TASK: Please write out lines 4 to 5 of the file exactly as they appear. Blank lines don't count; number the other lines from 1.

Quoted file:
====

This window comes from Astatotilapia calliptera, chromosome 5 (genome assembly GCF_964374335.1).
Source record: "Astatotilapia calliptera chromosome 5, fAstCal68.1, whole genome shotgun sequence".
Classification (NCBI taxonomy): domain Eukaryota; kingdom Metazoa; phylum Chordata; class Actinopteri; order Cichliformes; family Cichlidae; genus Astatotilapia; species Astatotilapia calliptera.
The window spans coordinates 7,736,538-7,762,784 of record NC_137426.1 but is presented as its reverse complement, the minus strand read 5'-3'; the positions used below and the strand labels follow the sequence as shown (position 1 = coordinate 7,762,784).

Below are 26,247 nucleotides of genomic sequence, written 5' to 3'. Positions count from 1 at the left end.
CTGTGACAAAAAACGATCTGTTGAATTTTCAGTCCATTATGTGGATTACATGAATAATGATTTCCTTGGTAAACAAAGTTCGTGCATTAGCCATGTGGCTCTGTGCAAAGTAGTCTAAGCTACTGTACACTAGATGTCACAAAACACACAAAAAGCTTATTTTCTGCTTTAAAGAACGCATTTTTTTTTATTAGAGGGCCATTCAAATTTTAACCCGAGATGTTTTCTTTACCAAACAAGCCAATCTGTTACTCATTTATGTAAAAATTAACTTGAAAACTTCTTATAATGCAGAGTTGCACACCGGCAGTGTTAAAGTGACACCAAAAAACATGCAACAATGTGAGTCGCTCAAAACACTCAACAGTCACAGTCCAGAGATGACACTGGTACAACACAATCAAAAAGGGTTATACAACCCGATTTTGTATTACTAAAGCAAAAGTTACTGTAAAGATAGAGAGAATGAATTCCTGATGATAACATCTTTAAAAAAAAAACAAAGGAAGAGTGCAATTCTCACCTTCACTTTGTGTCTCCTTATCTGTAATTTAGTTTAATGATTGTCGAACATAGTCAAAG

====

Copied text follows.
The window spans coordinates 7,736,538-7,762,784 of record NC_137426.1 but is presented as its reverse complement, the minus strand read 5'-3'; the positions used below and the strand labels follow the sequence as shown (position 1 = coordinate 7,762,784).

Below are 26,247 nucleotides of genomic sequence, written 5' to 3'. Positions count from 1 at the left end.